Volume 7, Issue 3 (September 2022)                   J Environ Health Sustain Dev 2022, 7(3): 1727-1732 | Back to browse issues page


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Abdolahnejad A, Pourakbar M, Raeghi S, Mohammadi A, Ranjbar B, Behnami A. Experimental Protocol for Detecting SARS-CoV-2 in Screenings and Grit Samples of Wastewater Treatment Plants. J Environ Health Sustain Dev 2022; 7 (3) :1727-1732
URL: http://jehsd.ssu.ac.ir/article-1-456-en.html
Department of Environmental Health Engineering, Maragheh University of Medical Sciences, Maragheh, Iran.
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Experimental Protocol for Detecting SARS-CoV-2 in Screenings and Grit Samples of Wastewater Treatment Plants

Ali Abdolahnejad 1, Mojtaba Pourakbar 1, Saber Raeghi 2, Amir Mohammadi 1, Behzad Ranjbar 3, Ali Behnami 1, 4*

1 Department of Environmental Health Engineering, Maragheh University of Medical Sciences, Maragheh, Iran.
2 Department of Laboratory Sciences, Maragheh University of Medical Sciences, Maragheh, Iran.
3 Office of Waste Management Organization, Maragheh Municipality, Maragheh, Iran.
4 Department of Environmental Health Engineering, Iran University of Medical Sciences, Tehran, Iran.
A R T I C L E  I N F O ABSTRACT
ORIGINAL ARTICLE Introduction: Although various liquid, solid, and gaseous streams of wastewater treatment plants (WWTPs) have been analyzed in many studies for the presence of SARS-CoV-2 RNA, no study was found to sample and detect SARS-CoV-2 RNA in screenings and grit samples separated from primary treatment units of WWTP. Hence, this study aims to provide an experimental protocol for sampling and extracting SARS-CoV-2 RNA from screenings and grits separated from WWTPs.
Materials and Methods: First, sampling was conducted to extract SARS-CoV-2 RNA from screenings and grit samples. After sample processing and viral RNA extraction, SARS-CoV-2 RNA detection was performed by one-step reverse transcription quantitative polymerase chain reaction (RT-qPCR).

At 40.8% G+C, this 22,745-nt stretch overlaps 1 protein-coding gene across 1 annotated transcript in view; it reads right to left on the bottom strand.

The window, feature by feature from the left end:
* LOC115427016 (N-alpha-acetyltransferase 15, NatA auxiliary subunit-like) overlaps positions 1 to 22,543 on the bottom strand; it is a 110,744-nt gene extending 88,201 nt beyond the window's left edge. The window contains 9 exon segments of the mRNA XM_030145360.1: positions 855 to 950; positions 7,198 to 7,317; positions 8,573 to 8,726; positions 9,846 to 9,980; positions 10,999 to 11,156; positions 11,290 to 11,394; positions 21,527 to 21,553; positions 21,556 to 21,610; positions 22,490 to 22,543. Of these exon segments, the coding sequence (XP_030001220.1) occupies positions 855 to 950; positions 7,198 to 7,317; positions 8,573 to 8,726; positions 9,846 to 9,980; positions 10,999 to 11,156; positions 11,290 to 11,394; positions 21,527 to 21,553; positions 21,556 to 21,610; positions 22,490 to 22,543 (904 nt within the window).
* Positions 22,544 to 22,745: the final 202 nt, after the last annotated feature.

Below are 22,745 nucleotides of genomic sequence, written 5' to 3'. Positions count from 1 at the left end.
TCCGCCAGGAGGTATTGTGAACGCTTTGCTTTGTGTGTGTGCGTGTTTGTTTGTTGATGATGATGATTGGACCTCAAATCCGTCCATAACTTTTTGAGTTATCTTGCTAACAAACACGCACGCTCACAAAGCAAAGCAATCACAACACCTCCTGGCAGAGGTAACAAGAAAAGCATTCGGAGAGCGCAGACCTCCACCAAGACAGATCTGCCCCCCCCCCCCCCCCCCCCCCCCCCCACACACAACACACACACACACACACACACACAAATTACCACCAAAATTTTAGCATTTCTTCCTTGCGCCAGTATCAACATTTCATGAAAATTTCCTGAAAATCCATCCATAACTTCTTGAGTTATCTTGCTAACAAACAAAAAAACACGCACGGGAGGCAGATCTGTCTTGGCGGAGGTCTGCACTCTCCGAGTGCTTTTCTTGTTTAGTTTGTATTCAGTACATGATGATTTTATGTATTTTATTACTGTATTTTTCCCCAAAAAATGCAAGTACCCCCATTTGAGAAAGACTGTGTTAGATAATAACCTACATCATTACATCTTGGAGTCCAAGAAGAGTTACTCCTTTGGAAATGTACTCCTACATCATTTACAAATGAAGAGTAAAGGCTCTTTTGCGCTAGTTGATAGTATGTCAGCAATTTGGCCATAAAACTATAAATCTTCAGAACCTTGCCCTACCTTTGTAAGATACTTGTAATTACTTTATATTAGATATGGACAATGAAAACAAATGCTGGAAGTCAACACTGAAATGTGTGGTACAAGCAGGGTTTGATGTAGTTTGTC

Results: Based on the results, SARS-CoV-2 RNA was successfully extracted from screenings and grit samples of the studied WWTP with concentrations of (1.54 –3.9 × 104) and (0.8 – 2.3 × 104) genomic copies/L, respectively.
Conclusion: Considering the successfully isolation and detection of SARS-CoV-2 viral RNA in solid phase samples of WWTP,  this method can be applied for extracting SARS-CoV-2 RNA and maybe other viruses from the screenings and grit samples of WWTPs in related studies.

Article History:
Received: 23 May 2022
Accepted: 10 July 2022

*Corresponding Author:
Ali Behnami
Email:
ali.behnami64@gmail.com
Tel:
+989351632650

Keywords:
SARS-CoV-2,
Waste Water,
Mass Screening.
Citation: Abdolahnejad A, Pourakbar M, Raeghi S, et al. Experimental Protocol for Detecting SARS-CoV-2 in Screenings and Grit Samples of Wastewater Treatment Plants. J Environ Health Sustain Dev. 2022; 7(3): 1727-32.
Introduction
The emergence of severe acute respiratory syndrome coronavirus 2 (SARS-CoV-2), is considered a public health emergency of international concern 1.  SARS-CoV-2 symptoms are mainly fever, dry cough, tiredness, and loss of taste or smell, shortness of breath, muscle pains, sore throat, and conjunctivitis. However, human Corona Viruses (CoVs) are also known to cause gastrointestinal symptoms, such as nausea and diarrhea 2-5. Although SARS-CoV-2 is considered to be transmitted via inhalation of contaminated aerosol/droplet, recent studies have confirmed the existence of SARS-CoV-2 viral RNA in the human stool samples 6, 7. Therefore, SARS-CoV-2 RNA can enter the sewage collection network and finally wastewater treatment plant (WWTP) through fecal shedding and nasal/oral secretions of the infected patients 8. Thus, wastewater can be considered a critical pathway to transmit SARS-CoV-2 viral particles into the environment, which poses a threat to WWTP staff and nearby residents 9. Therefore, examining the wastewater for SARS-CoV-2 RNA could be a useful tool to find possible virus transmission routes through the WWTP 3, 10, 11. SARS-CoV-2 RNA can enter into the environment through various streams of a WWTP, such as final effluent, disposed sludge, separated waste and grits, and bioaerosols. Several investigations have been conducted worldwide to investigate SARS-CoV-2 RNA presence in wastewater 2, 10, 12, biosolids 5, 13, and bioaerosols 8. Tracking SARS-CoV-2 RNA in wastewater showed high affinity of the virus toward biological solids rather than liquid phase. Hence, sludge lines in a WWTP have been reported as a suitable spot for extracting and detecting SARS-CoV-2 viral RNA 5, 13. Therefore, considering the results of previous studies, screenings and grits separated from primary treatment units can be also considered as an alternative to track viral RNA in a WWTP. However, no study has been conducted investigating the presence of SARS-CoV-2 RNA in screenings and grit samples separated from screening and grit removal units of a WWTP.  In addition, a protocol describing the extraction of viral RNA from screenings and grit samples has not yet been reported elsewhere. Therefore, in this protocol article, a step-by-step protocol was provided for SARS-CoV-2 RNA extraction from screenings and grit samples collected from the studied WWTP.